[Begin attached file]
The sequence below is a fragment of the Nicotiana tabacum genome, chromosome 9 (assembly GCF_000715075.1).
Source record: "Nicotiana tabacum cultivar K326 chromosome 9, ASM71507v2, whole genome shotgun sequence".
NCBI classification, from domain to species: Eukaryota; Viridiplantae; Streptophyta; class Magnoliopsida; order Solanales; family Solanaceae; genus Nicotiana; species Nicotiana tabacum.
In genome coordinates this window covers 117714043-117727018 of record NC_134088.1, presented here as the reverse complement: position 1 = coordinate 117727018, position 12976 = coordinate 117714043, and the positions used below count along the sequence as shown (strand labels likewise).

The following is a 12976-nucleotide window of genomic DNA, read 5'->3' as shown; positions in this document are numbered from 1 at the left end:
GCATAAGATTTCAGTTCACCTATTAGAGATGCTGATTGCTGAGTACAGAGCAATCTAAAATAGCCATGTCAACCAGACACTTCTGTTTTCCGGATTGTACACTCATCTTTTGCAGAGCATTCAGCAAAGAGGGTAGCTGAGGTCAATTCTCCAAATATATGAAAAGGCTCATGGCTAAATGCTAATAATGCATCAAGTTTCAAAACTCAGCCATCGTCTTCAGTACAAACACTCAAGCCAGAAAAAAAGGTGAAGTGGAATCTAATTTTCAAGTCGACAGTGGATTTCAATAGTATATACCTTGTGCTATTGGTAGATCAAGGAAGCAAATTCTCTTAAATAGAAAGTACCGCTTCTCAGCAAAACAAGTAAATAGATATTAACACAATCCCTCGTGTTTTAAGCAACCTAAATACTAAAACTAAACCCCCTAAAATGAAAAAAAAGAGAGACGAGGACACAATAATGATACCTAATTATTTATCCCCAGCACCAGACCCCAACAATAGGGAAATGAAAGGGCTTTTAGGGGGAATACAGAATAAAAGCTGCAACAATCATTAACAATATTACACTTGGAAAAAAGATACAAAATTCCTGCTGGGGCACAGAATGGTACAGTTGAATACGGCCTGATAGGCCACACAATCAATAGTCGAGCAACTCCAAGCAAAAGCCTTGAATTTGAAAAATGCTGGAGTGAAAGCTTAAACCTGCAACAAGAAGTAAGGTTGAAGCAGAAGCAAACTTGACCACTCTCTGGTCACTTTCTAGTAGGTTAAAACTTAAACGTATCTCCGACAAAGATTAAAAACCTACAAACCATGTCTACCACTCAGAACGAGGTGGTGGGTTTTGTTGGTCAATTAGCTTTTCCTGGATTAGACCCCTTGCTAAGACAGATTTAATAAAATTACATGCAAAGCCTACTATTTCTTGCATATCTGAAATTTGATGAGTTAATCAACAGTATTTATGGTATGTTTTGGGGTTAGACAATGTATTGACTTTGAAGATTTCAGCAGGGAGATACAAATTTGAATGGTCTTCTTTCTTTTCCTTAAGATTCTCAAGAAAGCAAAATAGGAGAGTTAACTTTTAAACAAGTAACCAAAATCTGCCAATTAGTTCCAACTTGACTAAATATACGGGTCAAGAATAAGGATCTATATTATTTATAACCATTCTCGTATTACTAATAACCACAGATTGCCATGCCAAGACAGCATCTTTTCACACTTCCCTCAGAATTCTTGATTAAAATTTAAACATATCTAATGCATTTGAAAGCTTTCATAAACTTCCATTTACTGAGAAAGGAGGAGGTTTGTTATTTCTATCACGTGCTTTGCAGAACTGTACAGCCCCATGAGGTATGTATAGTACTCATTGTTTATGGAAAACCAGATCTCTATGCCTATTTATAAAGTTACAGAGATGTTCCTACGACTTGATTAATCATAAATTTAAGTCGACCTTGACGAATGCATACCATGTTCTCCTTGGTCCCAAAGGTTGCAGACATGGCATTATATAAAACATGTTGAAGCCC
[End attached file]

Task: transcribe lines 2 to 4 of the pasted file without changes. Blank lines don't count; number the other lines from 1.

Source record: "Nicotiana tabacum cultivar K326 chromosome 9, ASM71507v2, whole genome shotgun sequence".
NCBI classification, from domain to species: Eukaryota; Viridiplantae; Streptophyta; class Magnoliopsida; order Solanales; family Solanaceae; genus Nicotiana; species Nicotiana tabacum.
In genome coordinates this window covers 117714043-117727018 of record NC_134088.1, presented here as the reverse complement: position 1 = coordinate 117727018, position 12976 = coordinate 117714043, and the positions used below count along the sequence as shown (strand labels likewise).